Gov. Martin O’Malley, joined by House Speaker Michael Busch (D-Dist. 30) of Annapolis and Senate President Thomas V. Mike Miller Jr. (D-Dist. 27) of Chesapeake Beach, signed the Civil Marriage Protection Act into law Thursday evening.
“All of us, at the end of the day, want the same thing for our children,” O’Malley (D) said before putting pen to paper. “We want them to live in a loving, caring, and committed home that is protected equally under the law.”
Opponents of the bill, led by Del. Neil C. Parrott (R-Dist. 2B) of Hagerstown, have pledged to put the new law before voters this November, and are preparing a petition drive to get the measure on the ballot.
“Constituents in my district … are saying they don’t want this, and it will not happen,” Del. Emmett Burns (D-Dist. 10) of Woodlawn told reporters Wednesday as he and other opponents of same-sex marriage announced the impending petition drive.
But the mood at Thursday’s signing was celebratory.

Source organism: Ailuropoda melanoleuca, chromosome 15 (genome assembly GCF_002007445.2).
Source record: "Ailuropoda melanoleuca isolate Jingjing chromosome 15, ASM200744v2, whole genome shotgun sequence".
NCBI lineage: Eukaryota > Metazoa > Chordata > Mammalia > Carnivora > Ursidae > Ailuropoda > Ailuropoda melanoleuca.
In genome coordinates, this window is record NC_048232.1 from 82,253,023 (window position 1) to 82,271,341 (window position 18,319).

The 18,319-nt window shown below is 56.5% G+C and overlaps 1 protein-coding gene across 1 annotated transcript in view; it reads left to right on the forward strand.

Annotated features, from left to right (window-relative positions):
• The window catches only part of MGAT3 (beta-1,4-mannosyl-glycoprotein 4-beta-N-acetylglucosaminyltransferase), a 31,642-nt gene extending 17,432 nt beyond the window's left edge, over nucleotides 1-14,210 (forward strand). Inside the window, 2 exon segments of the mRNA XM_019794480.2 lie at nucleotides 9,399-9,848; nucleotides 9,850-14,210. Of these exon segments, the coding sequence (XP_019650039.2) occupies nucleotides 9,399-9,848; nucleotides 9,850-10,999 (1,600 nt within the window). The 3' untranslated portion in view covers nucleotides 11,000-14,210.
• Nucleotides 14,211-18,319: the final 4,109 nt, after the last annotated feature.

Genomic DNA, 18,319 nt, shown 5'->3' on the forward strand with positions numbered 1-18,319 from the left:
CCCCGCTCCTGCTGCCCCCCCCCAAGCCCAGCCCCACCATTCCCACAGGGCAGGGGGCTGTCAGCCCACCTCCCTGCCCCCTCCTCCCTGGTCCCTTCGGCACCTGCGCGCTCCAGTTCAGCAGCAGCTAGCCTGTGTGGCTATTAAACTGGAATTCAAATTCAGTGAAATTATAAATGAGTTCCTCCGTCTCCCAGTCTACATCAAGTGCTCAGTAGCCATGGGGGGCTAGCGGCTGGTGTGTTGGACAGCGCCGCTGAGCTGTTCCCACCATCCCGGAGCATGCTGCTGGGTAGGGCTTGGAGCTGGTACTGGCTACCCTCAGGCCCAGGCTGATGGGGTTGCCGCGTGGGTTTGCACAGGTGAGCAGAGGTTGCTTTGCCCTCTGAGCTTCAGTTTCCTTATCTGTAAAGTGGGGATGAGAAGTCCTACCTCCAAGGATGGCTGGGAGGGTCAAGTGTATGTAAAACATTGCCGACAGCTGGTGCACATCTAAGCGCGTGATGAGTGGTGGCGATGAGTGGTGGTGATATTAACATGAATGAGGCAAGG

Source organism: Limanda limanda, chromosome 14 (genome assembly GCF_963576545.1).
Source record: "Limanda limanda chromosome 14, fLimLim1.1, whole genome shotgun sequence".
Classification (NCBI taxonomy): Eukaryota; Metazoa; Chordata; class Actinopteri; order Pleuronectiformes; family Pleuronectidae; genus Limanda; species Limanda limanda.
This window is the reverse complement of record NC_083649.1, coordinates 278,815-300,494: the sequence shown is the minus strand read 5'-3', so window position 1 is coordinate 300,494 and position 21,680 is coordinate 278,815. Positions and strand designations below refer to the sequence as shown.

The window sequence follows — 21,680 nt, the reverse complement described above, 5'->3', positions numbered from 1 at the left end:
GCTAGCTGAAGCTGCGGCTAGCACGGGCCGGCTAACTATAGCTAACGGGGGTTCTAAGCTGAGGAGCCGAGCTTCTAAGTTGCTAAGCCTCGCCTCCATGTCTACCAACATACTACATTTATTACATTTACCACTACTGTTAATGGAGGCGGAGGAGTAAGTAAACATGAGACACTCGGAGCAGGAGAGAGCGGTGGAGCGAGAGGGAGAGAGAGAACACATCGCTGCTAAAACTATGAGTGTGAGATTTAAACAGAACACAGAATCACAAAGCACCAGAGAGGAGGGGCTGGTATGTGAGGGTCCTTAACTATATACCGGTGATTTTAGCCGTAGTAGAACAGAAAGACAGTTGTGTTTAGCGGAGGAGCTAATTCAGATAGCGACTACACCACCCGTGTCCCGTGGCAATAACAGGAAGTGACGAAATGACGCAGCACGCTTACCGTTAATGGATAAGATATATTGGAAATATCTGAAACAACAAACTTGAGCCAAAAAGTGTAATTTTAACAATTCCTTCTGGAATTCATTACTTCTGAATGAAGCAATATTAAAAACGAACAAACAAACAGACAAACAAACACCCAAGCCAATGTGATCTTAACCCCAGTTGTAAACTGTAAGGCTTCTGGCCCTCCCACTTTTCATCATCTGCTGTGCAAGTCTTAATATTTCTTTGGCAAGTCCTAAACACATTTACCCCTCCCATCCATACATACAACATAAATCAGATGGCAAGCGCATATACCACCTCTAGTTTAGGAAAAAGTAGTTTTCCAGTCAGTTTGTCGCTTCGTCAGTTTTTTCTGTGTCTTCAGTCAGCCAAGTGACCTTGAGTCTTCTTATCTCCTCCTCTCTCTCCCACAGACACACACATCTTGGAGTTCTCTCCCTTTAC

A tightly packed crowd filled the State House lobby to witness the signing, and the appearance on the small stage of lawmakers who had supported the legislation drew cheers and applause.
Supporters are optimistic about the new law’s chances of surviving a referendum.
“I think the longer we [debated], the more we proved that this law is going to meet not only the needs of our population but the values of the population,” Sen. Jamie Raskin (D-Dist. 20) of Takoma Park told The Gazette on Tuesday.
Similar legislation passed the Senate last year but died in the House. The bill that passed this year included additional language exempting religious organizations from having to provide services to same-sex couples and carried O’Malley’s name for the first time.
Marylanders remain split on same-sex marriage, with 49 percent supporting it and 47 percent opposed, according to a poll conducted in January by Gonzales Research & Marketing Strategies.
In the General Assembly, the division in the two chambers, especially in the House, mirrored that in the general public.
Seventy-two delegates voted in favor of the bill, with 67 voting against. Among senators, 25 supported the bill and 22 voted against it.
Same-sex marriage has a history of failing at the ballot box in other states, but experts say Maryland’s referendum outcome is difficult to predict and is likely to be influenced by several factors, including the Republican presidential nominee and black voter turnout.